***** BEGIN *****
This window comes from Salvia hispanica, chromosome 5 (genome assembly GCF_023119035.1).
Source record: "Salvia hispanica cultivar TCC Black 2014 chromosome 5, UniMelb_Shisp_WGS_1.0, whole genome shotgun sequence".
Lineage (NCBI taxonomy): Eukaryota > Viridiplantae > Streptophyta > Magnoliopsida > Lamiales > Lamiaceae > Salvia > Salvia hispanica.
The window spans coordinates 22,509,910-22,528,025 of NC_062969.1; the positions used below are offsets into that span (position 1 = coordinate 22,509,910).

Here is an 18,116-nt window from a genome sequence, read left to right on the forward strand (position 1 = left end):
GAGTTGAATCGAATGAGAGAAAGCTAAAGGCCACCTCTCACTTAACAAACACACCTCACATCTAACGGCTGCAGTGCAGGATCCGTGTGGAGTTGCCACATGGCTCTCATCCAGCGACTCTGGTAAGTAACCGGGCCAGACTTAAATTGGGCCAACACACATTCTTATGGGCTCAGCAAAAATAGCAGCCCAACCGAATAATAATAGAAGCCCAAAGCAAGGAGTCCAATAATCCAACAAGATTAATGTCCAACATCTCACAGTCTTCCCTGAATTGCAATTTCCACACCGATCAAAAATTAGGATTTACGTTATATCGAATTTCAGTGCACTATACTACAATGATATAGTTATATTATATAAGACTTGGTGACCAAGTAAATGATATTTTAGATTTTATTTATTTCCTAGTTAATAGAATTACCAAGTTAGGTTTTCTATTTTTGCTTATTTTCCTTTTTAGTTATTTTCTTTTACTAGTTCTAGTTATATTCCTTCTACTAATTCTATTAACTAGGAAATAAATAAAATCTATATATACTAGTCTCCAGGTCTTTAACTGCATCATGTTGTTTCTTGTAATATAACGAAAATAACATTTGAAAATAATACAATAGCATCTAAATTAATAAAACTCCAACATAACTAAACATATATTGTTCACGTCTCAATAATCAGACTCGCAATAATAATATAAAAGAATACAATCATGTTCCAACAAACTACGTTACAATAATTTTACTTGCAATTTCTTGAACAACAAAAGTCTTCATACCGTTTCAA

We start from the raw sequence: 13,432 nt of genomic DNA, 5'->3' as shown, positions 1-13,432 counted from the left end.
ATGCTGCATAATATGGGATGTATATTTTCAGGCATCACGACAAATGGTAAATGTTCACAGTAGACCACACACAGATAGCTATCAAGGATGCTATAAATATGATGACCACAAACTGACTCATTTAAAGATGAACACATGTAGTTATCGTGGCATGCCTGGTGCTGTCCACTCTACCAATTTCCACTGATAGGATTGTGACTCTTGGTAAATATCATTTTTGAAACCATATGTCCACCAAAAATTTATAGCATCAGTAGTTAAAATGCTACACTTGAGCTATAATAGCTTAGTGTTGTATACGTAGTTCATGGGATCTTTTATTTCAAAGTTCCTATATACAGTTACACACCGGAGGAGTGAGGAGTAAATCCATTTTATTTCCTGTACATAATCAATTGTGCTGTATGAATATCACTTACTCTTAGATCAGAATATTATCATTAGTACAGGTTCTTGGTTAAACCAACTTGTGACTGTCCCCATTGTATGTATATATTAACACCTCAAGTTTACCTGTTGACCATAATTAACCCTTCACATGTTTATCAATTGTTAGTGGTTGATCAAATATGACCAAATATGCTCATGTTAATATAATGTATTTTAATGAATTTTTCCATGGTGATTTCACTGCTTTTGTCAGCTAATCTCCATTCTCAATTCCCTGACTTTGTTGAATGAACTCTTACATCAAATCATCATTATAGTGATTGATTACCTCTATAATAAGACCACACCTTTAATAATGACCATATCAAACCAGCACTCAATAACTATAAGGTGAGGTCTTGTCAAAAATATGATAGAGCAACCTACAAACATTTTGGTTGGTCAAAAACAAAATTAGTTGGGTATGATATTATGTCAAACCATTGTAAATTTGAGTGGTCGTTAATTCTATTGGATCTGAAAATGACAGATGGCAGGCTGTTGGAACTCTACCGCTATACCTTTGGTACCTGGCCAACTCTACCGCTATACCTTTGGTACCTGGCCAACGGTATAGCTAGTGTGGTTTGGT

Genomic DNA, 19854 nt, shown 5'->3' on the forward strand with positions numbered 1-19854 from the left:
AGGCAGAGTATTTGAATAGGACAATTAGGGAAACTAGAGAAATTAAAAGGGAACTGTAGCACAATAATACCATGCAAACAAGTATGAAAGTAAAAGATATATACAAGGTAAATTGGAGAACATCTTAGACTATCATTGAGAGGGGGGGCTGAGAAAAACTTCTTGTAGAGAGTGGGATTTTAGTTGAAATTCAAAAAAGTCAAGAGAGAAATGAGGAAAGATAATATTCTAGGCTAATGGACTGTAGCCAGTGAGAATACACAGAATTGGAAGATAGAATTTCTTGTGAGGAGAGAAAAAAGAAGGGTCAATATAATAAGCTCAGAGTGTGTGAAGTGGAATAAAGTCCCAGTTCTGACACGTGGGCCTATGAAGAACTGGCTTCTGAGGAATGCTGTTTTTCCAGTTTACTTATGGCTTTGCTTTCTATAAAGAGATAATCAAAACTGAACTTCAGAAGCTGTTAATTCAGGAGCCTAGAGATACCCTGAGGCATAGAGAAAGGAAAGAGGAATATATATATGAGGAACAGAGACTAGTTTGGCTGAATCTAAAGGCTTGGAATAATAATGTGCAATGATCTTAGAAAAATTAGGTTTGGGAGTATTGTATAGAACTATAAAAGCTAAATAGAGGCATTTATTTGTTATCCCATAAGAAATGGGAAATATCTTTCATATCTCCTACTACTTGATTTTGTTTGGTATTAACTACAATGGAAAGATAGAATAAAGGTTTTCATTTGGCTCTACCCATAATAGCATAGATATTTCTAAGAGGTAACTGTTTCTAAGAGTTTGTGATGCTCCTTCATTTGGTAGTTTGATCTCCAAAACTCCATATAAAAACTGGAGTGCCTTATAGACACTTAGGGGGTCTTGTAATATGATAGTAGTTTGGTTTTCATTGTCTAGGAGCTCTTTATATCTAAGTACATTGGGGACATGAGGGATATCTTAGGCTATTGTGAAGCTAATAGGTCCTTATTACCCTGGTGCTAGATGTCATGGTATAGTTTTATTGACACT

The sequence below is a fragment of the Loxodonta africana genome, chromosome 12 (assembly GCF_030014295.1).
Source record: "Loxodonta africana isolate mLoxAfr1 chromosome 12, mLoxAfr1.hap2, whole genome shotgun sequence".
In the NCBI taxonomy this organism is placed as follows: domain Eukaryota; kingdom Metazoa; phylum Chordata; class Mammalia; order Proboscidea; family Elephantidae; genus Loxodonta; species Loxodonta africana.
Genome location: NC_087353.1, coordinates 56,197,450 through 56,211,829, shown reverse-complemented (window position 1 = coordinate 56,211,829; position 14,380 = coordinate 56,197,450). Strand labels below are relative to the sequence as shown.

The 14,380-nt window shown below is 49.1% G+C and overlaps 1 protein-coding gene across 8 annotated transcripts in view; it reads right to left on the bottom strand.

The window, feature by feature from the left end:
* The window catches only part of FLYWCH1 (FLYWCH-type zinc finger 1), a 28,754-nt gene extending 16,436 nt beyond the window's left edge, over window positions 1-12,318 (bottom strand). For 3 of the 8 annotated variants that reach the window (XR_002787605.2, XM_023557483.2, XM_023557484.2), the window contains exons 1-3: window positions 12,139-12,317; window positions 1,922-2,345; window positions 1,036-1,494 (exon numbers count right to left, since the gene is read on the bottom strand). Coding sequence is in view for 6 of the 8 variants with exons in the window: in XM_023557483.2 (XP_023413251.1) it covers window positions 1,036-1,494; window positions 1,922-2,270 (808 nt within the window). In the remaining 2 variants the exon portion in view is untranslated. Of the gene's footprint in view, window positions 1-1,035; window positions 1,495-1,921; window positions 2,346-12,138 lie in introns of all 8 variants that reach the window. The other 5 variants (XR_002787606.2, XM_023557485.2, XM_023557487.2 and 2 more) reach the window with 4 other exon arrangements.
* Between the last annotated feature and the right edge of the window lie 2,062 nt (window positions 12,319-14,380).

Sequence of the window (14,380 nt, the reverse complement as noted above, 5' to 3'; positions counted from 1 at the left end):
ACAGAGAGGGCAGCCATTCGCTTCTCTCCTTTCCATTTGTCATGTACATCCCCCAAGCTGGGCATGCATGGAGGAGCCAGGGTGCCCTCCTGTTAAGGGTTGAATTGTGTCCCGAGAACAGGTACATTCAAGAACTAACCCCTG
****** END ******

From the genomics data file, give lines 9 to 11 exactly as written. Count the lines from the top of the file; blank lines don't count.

Genomic DNA, 19854 nt, shown 5'->3' on the forward strand with positions numbered 1-19854 from the left:
AGGCAGAGTATTTGAATAGGACAATTAGGGAAACTAGAGAAATTAAAAGGGAACTGTAGCACAATAATACCATGCAAACAAGTATGAAAGTAAAAGATATATACAAGGTAAATTGGAGAACATCTTAGACTATCATTGAGAGGGGGGGCTGAGAAAAACTTCTTGTAGAGAGTGGGATTTTAGTTGAAATTCAAAAAAGTCAAGAGAGAAATGAGGAAAGATAATATTCTAGGCTAATGGACTGTAGCCAGTGAGAATACACAGAATTGGAAGATAGAATTTCTTGTGAGGAGAGAAAAAAGAAGGGTCAATATAATAAGCTCAGAGTGTGTGAAGTGGAATAAAGTCCCAGTTCTGACACGTGGGCCTATGAAGAACTGGCTTCTGAGGAATGCTGTTTTTCCAGTTTACTTATGGCTTTGCTTTCTATAAAGAGATAATCAAAACTGAACTTCAGAAGCTGTTAATTCAGGAGCCTAGAGATACCCTGAGGCATAGAGAAAGGAAAGAGGAATATATATATGAGGAACAGAGACTAGTTTGGCTGAATCTAAAGGCTTGGAATAATAATGTGCAATGATCTTAGAAAAATTAGGTTTGGGAGTATTGTATAGAACTATAAAAGCTAAATAGAGGCATTTATTTGTTATCCCATAAGAAATGGGAAATATCTTTCATATCTCCTACTACTTGATTTTGTTTGGTATTAACTACAATGGAAAGATAGAATAAAGGTTTTCATTTGGCTCTACCCATAATAGCATAGATATTTCTAAGAGGTAACTGTTTCTAAGAGTTTGTGATGCTCCTTCATTTGGTAGTTTGATCTCCAAAACTCCATATAAAAACTGGAGTGCCTTATAGACACTTAGGGGGTCTTGTAATATGATAGTAGTTTGGTTTTCATTGTCTAGGAGCTCTTTATATCTAAGTACATTGGGGACATGAGGGATATCTTAGGCTATTGTGAAGCTAATAGGTCCTTATTACCCTGGTGCTAGATGTCATGGTATAGTTTTATTGACACT

The sequence below is a fragment of the Loxodonta africana genome, chromosome 12 (assembly GCF_030014295.1).